Liquid lubes


This is what used with my last batch of BLL. It worked just as well as the the Johnsons product.

".......waxes as it cleans............"
Makes me wonder what they're "cleaning" with, but if one knows anything about waxes typically used on woodwork, and knows a little about wood and finishes on woodwork, it should mean that they are simply using a suitable solvent to dissolve the old wax to "clean" (strip) it off to prevent a buildup of wax/dirt/ This would be a good thing for us lethey kept it simple and used an old fashioned volatile solvent.

".............It actually is our Paste Wax in liquid form.............."
This is a good thing - assuming there's nothing weird about their version of "paste wax."

I know there were discussions about a substitute, but I didn't pay much attention because I already had three or four cans of the Johnson's. The way I use tumble lube, a bunch of it will end up in my estate sale. I handed off a thousand bullets to my visiting brother a couple days ago and had to check again to make sure I'd actually lubed them. If I've done it right, I have to smell them to tell if they've been lubed. I leave a small note card in the container if I've only applied one coat. After the second coat, the note card is tossed, so if they smell like lube and no note card, they'd had two coats - point being that 45-45-10 or BLL goes a long way. I have to microwave my 45-45-10, and warm my bullets on the wood stove to get the coat as thin as I want it. BLL is MUCH more convenient to "make" as well as to apply.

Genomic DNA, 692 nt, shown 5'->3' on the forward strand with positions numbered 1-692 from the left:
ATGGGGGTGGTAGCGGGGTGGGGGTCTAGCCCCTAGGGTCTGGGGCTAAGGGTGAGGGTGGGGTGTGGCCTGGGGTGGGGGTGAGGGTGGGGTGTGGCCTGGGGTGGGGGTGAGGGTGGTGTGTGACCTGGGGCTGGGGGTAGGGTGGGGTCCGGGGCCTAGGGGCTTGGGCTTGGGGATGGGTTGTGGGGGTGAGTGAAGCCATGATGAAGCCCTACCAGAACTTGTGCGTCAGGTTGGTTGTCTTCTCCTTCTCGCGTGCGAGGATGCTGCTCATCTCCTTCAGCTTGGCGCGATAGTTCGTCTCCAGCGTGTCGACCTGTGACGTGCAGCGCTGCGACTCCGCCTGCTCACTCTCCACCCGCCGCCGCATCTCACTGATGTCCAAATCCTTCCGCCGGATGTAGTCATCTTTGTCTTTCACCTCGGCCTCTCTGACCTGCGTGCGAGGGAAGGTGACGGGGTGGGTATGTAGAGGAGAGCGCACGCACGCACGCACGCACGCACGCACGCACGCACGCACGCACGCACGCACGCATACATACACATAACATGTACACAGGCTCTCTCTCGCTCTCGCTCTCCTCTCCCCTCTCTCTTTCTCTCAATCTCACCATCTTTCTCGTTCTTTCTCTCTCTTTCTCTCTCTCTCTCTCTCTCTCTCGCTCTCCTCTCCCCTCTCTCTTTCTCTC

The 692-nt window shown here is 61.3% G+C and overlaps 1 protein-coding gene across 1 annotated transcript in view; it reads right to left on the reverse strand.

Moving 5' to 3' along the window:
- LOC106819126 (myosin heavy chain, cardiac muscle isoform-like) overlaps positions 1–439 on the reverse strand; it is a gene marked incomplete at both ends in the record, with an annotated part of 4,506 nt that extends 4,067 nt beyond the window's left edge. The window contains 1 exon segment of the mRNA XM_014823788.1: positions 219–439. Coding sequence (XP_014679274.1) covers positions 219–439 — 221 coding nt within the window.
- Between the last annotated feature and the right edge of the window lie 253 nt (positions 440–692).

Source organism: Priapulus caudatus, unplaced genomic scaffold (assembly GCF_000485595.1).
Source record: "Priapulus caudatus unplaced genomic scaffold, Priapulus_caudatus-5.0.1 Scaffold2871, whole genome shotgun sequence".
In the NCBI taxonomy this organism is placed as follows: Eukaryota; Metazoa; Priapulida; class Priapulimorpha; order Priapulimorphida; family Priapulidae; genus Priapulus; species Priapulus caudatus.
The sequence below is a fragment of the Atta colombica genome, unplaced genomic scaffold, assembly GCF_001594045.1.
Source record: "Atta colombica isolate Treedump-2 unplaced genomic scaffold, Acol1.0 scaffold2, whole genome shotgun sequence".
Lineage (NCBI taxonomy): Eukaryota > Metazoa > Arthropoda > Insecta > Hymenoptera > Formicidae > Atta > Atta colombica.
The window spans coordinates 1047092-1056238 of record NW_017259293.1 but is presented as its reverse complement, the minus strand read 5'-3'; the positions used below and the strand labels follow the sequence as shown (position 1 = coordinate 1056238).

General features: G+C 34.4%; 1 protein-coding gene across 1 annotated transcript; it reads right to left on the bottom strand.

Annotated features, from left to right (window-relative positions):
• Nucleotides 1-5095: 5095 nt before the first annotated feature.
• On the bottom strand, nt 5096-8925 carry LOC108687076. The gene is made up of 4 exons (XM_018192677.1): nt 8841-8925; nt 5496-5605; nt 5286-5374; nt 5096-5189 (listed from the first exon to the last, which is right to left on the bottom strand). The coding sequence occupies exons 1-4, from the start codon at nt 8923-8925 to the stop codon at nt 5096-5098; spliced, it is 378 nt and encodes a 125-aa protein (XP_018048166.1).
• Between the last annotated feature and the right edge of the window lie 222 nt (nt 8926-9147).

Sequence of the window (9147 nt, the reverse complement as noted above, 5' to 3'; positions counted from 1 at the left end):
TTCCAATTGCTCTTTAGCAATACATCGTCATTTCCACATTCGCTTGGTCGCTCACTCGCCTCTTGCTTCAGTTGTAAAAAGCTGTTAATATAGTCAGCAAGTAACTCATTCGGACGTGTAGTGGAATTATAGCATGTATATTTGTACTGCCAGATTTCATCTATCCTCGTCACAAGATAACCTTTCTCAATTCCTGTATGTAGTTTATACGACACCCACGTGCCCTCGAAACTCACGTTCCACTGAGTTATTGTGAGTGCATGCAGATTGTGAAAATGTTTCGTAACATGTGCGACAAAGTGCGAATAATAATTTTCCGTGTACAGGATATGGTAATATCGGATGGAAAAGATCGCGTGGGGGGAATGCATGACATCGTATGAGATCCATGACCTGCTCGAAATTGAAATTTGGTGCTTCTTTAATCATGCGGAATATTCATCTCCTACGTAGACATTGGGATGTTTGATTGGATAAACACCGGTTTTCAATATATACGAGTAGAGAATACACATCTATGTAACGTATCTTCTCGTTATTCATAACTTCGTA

I've failed on occasion to correctly mark which I've used, so I've inadvertently done some blind, objective testing. For the shooting I do, I can't tell a difference at the target.

Next time I mix BLL, if I ever have to, I'm trying Ian's 50/50 ratio and mixing it right in the Johnson's can. That Johnson's can is worth a few bucks on its own because it seals better than any other container I've used. LEE's squirt bottles don't hold up to repeated microwaving and the spouts don't seal well enough over the long period of time I tend to take to use four ounces of either lube. If I don't like the 50/50 as much as the original 60/40, I can just add the extra 10% and nothing lost.


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Jeff, I went to 50/50 because it makes a lighter coat without warming the bullets or lube. It also doesn't build up as bad in the cool whip container. Shoots the same for me. Ymmv.

Fiver's mix with a little beeswax is good, too. I dislike Alox products so much that I've considered cutting BLL to 30/60/5/5 Alox/jos/beeswax/microwax, but powder coating keeps winning over doing that experiment.
Jeff, I went to 50/50 because it makes a lighter coat without warming the bullets or lube..........
........I dislike Alox products so much that..............
The thinner, lighter coat was my first thought when I saw you post "50/50." Most of my casting is done when it's so cold I just can't do anything else, so that matters. Sometimes I have to warm BLL bullets, sometimes I don't, and it's easier in the winter if the mix is thinner.

I appreciate your perspective on Alox, but don't have the education to understand it because I've intentionally avoided it. My battery and my shooting has changed to reduce and simplify, so my shooting has changed also. I don't think I get into situations where Alox bogs me down much, so, good or bad, Alox is still cheap and easy as far as achieving what I need. Hopefully, when I mention it every time we discuss lubes, no one takes it as me singing its praises.